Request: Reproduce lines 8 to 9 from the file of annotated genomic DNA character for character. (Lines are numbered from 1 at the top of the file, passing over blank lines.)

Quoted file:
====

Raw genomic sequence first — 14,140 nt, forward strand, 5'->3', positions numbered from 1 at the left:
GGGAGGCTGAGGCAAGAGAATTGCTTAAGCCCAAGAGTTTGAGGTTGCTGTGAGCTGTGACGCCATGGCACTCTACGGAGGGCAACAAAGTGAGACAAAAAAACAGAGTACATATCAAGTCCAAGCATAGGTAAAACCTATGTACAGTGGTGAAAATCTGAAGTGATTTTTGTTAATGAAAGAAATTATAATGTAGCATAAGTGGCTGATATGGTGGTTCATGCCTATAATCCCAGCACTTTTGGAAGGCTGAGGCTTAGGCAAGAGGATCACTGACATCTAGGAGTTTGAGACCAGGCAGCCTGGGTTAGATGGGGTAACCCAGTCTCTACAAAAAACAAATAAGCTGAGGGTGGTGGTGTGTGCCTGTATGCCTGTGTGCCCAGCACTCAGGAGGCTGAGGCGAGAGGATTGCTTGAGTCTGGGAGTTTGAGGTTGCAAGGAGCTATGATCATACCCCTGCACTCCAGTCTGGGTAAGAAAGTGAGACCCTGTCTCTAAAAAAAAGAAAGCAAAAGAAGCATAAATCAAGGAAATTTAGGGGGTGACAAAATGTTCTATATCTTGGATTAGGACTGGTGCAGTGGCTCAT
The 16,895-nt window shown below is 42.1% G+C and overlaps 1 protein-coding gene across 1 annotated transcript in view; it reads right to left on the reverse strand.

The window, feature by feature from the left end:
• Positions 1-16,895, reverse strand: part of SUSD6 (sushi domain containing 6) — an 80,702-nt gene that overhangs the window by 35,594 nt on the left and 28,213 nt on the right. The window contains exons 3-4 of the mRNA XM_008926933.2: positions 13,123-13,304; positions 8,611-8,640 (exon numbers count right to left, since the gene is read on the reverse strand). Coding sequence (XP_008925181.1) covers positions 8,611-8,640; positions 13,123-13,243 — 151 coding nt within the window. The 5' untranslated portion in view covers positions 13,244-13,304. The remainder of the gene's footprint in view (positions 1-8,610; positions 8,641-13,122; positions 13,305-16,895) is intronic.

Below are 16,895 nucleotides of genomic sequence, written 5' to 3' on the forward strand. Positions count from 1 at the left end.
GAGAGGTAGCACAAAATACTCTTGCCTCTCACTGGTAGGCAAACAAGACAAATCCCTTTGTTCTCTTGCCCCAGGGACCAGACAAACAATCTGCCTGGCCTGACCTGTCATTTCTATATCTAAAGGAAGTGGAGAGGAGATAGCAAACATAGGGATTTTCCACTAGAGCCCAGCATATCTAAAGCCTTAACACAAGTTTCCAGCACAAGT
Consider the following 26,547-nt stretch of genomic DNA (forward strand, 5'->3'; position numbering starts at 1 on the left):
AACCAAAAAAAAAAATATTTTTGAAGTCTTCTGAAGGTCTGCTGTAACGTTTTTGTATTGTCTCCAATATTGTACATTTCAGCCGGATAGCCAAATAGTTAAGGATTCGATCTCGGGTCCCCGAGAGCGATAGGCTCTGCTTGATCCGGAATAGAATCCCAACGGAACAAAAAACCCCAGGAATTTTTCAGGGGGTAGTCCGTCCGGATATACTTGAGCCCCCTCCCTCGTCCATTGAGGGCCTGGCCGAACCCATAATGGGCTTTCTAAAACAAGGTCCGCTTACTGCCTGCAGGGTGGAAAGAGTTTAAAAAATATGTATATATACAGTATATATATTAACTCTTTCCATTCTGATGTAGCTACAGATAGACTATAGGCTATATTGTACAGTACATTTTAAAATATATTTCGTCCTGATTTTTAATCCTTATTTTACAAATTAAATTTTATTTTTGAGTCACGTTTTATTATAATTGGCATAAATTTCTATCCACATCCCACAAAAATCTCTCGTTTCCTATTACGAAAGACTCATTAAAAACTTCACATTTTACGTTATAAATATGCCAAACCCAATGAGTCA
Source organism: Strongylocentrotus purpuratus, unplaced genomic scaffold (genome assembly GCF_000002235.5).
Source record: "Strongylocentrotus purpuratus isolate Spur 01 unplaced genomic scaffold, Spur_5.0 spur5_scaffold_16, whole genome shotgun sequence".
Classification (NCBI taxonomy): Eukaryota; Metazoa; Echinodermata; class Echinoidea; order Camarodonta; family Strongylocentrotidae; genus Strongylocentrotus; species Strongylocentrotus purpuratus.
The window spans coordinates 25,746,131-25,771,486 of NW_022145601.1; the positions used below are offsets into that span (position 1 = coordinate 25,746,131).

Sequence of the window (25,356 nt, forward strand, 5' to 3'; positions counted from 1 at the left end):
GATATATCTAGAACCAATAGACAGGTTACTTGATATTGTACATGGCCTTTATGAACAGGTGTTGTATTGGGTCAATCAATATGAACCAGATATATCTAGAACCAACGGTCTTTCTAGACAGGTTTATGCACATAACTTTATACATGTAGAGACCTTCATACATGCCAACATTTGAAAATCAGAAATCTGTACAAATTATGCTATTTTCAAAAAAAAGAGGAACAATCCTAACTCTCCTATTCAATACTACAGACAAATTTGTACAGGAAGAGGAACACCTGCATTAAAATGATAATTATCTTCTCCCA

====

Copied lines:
Consider the following 26,547-nt stretch of genomic DNA (forward strand, 5'->3'; position numbering starts at 1 on the left):
AACCAAAAAAAAAAATATTTTTGAAGTCTTCTGAAGGTCTGCTGTAACGTTTTTGTATTGTCTCCAATATTGTACATTTCAGCCGGATAGCCAAATAGTTAAGGATTCGATCTCGGGTCCCCGAGAGCGATAGGCTCTGCTTGATCCGGAATAGAATCCCAACGGAACAAAAAACCCCAGGAATTTTTCAGGGGGTAGTCCGTCCGGATATACTTGAGCCCCCTCCCTCGTCCATTGAGGGCCTGGCCGAACCCATAATGGGCTTTCTAAAACAAGGTCCGCTTACTGCCTGCAGGGTGGAAAGAGTTTAAAAAATATGTATATATACAGTATATATATTAACTCTTTCCATTCTGATGTAGCTACAGATAGACTATAGGCTATATTGTACAGTACATTTTAAAATATATTTCGTCCTGATTTTTAATCCTTATTTTACAAATTAAATTTTATTTTTGAGTCACGTTTTATTATAATTGGCATAAATTTCTATCCACATCCCACAAAAATCTCTCGTTTCCTATTACGAAAGACTCATTAAAAACTTCACATTTTACGTTATAAATATGCCAAACCCAATGAGTCA